Walka is Desert design and inextricably linked with Tjukurpa: the Law and way of life of Anangu (Central and Western Desert Aboriginal people). The symbols were traditionally used in cave, ground and body paintings, in story telling, teaching and signalling inheritance. Meaning of the designs depends on its subject and particular people are responsible for their re-creation and teaching according to the Tjukurpa. Highly experienced craftspeople have grown up making traditional tools and weapons under the instruction of their elders. They now apply this knowledge and express their world through art such as this.
Both the dot painting and etching techniques, where walka is burnt into the wood with wire heated on a wood fire, have become Centralian traditions, evolving with the adaptation of traditional design for public display and as a depiction of Tjukurpa and landscape.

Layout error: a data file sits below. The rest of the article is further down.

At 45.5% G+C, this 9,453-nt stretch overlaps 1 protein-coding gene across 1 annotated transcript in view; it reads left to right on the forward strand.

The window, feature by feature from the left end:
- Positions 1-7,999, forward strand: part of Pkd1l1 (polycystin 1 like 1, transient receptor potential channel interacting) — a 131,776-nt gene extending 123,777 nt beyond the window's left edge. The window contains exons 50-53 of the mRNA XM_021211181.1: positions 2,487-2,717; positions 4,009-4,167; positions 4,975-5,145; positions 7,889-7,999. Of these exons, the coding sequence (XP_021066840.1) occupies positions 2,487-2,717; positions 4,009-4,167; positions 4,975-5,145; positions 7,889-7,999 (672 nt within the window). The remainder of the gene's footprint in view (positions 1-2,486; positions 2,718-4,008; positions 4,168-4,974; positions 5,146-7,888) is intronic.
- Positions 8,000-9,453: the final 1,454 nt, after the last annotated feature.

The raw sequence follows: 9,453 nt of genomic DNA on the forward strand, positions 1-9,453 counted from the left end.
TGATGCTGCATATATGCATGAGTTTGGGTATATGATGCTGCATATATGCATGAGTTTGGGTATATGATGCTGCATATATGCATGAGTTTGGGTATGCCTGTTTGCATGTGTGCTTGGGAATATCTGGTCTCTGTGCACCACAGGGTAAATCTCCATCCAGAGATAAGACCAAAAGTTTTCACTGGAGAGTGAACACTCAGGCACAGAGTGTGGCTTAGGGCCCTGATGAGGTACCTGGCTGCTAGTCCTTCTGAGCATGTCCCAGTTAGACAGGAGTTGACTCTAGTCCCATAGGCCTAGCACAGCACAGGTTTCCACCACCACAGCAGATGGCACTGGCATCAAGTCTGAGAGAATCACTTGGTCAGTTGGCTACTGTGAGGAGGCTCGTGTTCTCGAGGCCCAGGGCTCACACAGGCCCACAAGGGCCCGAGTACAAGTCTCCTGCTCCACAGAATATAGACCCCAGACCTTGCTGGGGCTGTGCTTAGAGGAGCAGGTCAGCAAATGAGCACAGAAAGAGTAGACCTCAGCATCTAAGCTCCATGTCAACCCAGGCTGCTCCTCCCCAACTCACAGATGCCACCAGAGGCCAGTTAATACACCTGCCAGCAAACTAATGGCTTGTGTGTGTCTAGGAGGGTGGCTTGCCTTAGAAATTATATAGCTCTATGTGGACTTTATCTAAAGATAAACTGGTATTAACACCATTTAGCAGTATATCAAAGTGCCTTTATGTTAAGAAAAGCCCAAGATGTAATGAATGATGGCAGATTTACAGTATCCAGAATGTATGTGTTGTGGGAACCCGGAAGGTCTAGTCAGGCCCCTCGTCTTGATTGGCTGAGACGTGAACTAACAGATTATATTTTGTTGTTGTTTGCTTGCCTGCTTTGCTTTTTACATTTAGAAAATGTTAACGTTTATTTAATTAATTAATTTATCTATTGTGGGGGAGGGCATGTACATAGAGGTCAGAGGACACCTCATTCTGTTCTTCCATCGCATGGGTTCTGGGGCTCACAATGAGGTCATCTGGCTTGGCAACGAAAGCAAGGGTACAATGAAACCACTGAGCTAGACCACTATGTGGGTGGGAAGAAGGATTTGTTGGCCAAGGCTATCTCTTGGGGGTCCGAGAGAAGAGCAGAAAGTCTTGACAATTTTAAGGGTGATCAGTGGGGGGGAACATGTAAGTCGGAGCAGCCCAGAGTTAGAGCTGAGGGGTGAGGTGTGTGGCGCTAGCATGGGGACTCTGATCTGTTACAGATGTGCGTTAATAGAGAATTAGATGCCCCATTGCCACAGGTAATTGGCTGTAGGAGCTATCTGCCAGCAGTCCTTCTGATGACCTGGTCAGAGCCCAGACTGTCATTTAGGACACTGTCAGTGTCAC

Kapi tjukurla are the water holes that by their very nature waterholes mark sites related to the Creation Ancestors’ journeys across the country; the ‘dreaming tracks’ followed by countless generations of Anangu since. They created landforms and customs to be passed on and maintained over subsequent generations. The sites are linked through inma or ceremony - the singing, dancing and body painting which reveals the laws of nature and provides a blue print for life and a guiding map of country.